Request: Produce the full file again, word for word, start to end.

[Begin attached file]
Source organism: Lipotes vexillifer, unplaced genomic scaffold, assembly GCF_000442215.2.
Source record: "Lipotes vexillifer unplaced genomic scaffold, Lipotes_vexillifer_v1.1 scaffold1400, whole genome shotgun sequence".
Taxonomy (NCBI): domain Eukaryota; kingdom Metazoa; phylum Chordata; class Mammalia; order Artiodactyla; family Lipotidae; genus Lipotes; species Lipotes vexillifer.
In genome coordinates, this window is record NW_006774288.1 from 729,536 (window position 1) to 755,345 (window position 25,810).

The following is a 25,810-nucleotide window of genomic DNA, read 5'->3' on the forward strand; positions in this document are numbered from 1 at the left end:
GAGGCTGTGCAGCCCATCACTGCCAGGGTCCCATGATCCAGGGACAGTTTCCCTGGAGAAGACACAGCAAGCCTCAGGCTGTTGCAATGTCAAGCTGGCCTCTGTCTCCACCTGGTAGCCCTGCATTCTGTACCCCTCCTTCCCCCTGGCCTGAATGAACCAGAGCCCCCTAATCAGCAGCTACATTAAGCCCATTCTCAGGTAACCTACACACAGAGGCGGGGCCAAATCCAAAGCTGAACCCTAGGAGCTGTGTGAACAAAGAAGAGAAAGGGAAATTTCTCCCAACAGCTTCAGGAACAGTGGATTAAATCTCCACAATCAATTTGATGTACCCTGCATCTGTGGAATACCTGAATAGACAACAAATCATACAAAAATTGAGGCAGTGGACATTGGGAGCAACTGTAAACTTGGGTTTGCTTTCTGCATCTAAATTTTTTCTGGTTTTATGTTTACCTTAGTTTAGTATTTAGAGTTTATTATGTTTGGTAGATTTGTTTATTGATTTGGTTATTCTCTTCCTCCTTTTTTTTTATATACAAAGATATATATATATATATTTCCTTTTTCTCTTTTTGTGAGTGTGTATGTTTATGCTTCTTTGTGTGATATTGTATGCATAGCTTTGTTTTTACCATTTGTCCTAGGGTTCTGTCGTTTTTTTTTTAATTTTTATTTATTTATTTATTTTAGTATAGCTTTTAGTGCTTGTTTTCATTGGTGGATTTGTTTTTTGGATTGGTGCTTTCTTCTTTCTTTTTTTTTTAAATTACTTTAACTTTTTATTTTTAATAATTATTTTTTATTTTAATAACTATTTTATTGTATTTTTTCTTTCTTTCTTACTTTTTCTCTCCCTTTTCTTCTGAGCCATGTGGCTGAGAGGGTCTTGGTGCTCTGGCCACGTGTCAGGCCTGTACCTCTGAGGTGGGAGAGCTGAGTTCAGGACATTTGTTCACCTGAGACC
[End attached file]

Source organism: Lipotes vexillifer, unplaced genomic scaffold, assembly GCF_000442215.2.
Source record: "Lipotes vexillifer unplaced genomic scaffold, Lipotes_vexillifer_v1.1 scaffold1400, whole genome shotgun sequence".
Taxonomy (NCBI): domain Eukaryota; kingdom Metazoa; phylum Chordata; class Mammalia; order Artiodactyla; family Lipotidae; genus Lipotes; species Lipotes vexillifer.
In genome coordinates, this window is record NW_006774288.1 from 729,536 (window position 1) to 755,345 (window position 25,810).

The following is a 25,810-nucleotide window of genomic DNA, read 5'->3' on the forward strand; positions in this document are numbered from 1 at the left end:
GAGGCTGTGCAGCCCATCACTGCCAGGGTCCCATGATCCAGGGACAGTTTCCCTGGAGAAGACACAGCAAGCCTCAGGCTGTTGCAATGTCAAGCTGGCCTCTGTCTCCACCTGGTAGCCCTGCATTCTGTACCCCTCCTTCCCCCTGGCCTGAATGAACCAGAGCCCCCTAATCAGCAGCTACATTAAGCCCATTCTCAGGTAACCTACACACAGAGGCGGGGCCAAATCCAAAGCTGAACCCTAGGAGCTGTGTGAACAAAGAAGAGAAAGGGAAATTTCTCCCAACAGCTTCAGGAACAGTGGATTAAATCTCCACAATCAATTTGATGTACCCTGCATCTGTGGAATACCTGAATAGACAACAAATCATACAAAAATTGAGGCAGTGGACATTGGGAGCAACTGTAAACTTGGGTTTGCTTTCTGCATCTAAATTTTTTCTGGTTTTATGTTTACCTTAGTTTAGTATTTAGAGTTTATTATGTTTGGTAGATTTGTTTATTGATTTGGTTATTCTCTTCCTCCTTTTTTTTTATATACAAAGATATATATATATATATTTCCTTTTTCTCTTTTTGTGAGTGTGTATGTTTATGCTTCTTTGTGTGATATTGTATGCATAGCTTTGTTTTTACCATTTGTCCTAGGGTTCTGTCGTTTTTTTTTTAATTTTTATTTATTTATTTATTTTAGTATAGCTTTTAGTGCTTGTTTTCATTGGTGGATTTGTTTTTTGGATTGGTGCTTTCTTCTTTCTTTTTTTTTTAAATTACTTTAACTTTTTATTTTTAATAATTATTTTTTATTTTAATAACTATTTTATTGTATTTTTTCTTTCTTTCTTACTTTTTCTCTCCCTTTTCTTCTGAGCCATGTGGCTGAGAGGGTCTTGGTGCTCTGGCCACGTGTCAGGCCTGTACCTCTGAGGTGGGAGAGCTGAGTTCAGGACATTTGTTCACCTGAGACC